News about energy and the environment

Joe Moore / Valley Public Radio

A proposed power plant that would convert coal into hydrogen and fertilizer near the community of Tupman in Kern County has been granted a six month reprieve from the California Energy Commission. 

Mike Dunleavy - Flickr - https://www.flickr.com/photos/stevedunleavy/ / Creative Commons

A popular hiking and equestrian trail that stretches through the Central Sierra has started to see an increasing number of hikers. As FM89’s Jason Scott reports, Hollywood may be to thank for it.

The Pacific Crest Trail stretches 2,600 miles from the U.S.-Mexico border to Canada, along the Sierra Nevada and Cascade mountain ranges. It’s always been a popular draw for outdoor enthusiasts, but lately it’s seen a surge in activity.

Californians Conserve 29 Percent More Water In May

Jul 1, 2015
Andrew Nixon / Capital Public Radio

Californians stepped up their water conservation in May. The state is the midst of its worst drought in history. Ed Joyce reports from Sacramento.

The State Water Resources Control Board says Californians achieved their best conservation yet, cutting water use 29 percent in May compared to two years ago. 

The board says rain in parts of the state likely drove the May water savings. But the rain did nothing to ease drought conditions.

Governor Jerry Brown declared a drought emergency in 2014 and things have gotten worse.   

California Bill Would Allow Tax On Water Wasters In Drought

Jun 30, 2015
Andrew Nixon / Capital Public Radio

A California Assembly committee will hear a bill Wednesday that would allow water districts to impose taxes on any business, industry or person who wastes water. As Amy Quinton reports from Sacramento, the measure would require voter approval.

Stormwater Capture: California's Untapped Water Supply

Jun 25, 2015
Curtis Jerome Haynes / Capital Public Radio

When it rains in California, millions of gallons of water runs down city streets, into storm drains and out to the Pacific Ocean. But with the state in its fourth year of drought, it can’t afford to waste it. Some cities are capturing that rain by soaking it up like a sponge. Amy Quinton reports from Sacramento on what may be California’s next big “untapped” water supply.

It’s a busy morning in a San Fernando Valley neighborhood. On Elmer Avenue people are hopping in their cars and garbage trucks are making their rounds. Look to the northeast, you can see mountains.

Flickr user https://www.flickr.com/photos/djwaldow/4868263565/ / Creative Commons

A proposed new ballot measure in California would tax bottled water sales. If backers gather enough signatures to put the initiative on the ballot, voters would be asked to place a tax of 5 cents per ounce on bottled water sold in the state. The measure would also require bottled water to contain a label identifying the product as “not drought friendly.”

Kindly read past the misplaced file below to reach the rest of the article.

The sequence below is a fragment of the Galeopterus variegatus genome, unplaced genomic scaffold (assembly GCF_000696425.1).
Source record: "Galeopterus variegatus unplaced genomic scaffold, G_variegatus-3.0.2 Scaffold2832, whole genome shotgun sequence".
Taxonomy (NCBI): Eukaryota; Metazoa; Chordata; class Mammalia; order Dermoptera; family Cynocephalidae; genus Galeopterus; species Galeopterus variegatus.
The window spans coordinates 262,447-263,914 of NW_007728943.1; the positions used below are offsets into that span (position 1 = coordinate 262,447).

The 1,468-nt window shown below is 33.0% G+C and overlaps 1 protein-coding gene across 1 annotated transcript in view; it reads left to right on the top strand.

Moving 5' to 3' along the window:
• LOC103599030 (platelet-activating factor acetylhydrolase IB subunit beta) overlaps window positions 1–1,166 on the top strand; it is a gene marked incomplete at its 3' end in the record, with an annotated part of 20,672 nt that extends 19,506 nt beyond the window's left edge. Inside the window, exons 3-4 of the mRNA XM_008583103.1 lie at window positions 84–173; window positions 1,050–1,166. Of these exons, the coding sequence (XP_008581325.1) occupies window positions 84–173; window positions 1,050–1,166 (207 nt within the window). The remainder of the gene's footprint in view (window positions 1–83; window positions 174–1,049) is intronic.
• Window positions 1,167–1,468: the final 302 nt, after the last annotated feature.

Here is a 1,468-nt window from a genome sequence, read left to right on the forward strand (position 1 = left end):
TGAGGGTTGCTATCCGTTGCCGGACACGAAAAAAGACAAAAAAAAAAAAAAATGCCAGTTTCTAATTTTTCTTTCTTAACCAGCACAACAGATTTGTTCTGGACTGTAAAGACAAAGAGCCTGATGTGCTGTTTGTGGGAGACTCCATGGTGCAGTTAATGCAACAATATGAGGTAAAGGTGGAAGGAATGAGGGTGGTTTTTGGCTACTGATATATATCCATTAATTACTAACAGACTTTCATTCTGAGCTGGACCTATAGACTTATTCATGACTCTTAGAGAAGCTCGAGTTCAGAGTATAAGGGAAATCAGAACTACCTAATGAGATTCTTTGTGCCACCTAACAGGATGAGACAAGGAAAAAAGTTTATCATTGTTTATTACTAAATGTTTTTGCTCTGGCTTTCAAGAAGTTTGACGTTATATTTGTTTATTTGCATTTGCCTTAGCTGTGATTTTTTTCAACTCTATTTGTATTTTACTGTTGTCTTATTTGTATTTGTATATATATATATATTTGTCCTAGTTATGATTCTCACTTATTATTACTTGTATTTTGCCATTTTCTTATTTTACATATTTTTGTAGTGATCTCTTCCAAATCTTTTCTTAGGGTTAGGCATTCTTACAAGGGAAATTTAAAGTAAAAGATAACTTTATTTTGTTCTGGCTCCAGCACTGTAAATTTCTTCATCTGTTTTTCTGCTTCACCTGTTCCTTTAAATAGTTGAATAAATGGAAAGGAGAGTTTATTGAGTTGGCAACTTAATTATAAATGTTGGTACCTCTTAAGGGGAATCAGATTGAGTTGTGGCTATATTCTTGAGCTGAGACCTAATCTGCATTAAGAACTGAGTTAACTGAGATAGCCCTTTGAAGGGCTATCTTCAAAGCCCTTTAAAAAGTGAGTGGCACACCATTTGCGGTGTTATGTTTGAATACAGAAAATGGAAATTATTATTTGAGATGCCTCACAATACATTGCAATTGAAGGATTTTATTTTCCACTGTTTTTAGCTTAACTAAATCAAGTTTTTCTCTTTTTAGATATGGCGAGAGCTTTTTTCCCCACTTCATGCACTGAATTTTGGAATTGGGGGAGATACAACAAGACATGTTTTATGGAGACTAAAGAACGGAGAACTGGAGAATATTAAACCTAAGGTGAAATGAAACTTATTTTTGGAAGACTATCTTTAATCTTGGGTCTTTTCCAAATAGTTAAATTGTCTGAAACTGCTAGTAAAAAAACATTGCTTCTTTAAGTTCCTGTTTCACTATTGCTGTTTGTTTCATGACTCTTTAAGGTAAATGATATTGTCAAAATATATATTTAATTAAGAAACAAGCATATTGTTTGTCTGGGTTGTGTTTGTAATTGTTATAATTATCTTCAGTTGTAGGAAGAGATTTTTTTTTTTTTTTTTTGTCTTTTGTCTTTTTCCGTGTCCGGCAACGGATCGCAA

Federal Agency Provides $150 Million For Drought Projects In California

Jun 24, 2015
Joe Moore / Valley Public Radio

A federal agency is providing $150 million to help California deal with the on-going drought.

Most of the money, from the U.S. Agriculture Department, will be used for U.S. Forest Service and Natural Resources Conservation Service watershed restoration projects in the Sierra Nevada.

California Natural Resources Secretary John Laird says those projects will benefit the 25 million Californians that rely on Sierra supply for drinking water. And also the irrigation needs of agricultural users downstream in the Sacramento and San Joaquin Valleys.

John Chacon / CA Department of Water Resources

Even before California's drought, many small unincorporated valley communities have dealt with drinking water that's polluted with nitrate, arsenic and other contaminants. As water levels in many wells have dropped, the problem has only grown more severe. 

Now a new provision in the state budget could offer help to some of those communities, in some cases potentially forcing large water districts to consolidate with smaller ones. Advocates like Laurel Firestone of the Community Water Center in Visalia say this could help many communities in their quest for clean water. 

Regulations Would Allow Quick Removal of Drought-Killed Trees

Jun 23, 2015
Joe Moore / Valley Public Radio

California’s drought has killed so many trees that the Board of Forestry and Fire Protection is adopting emergency regulations to remove them. As Amy Quinton reports from Sacramento, the board is concerned about the growing threat of wildfires.

Twelve and a half million trees are dead, most of them in southern California and the southern Sierra Nevada. That’s four times more than all of the tree die-off in 2014 and it doesn’t include many of the hardwood species that are also likely dying.

Local food enthusiasts have been trying to make the case that buying food from farmers nearby supports local economies, boosts food security and is better for the environment.

But so far, "local" food still makes up a pretty small fraction of what Americans eat. And given that most agriculture in the U.S. is geared toward producing food crops — from corn to soybeans to almonds — for the global market, it doesn't seem likely that will change.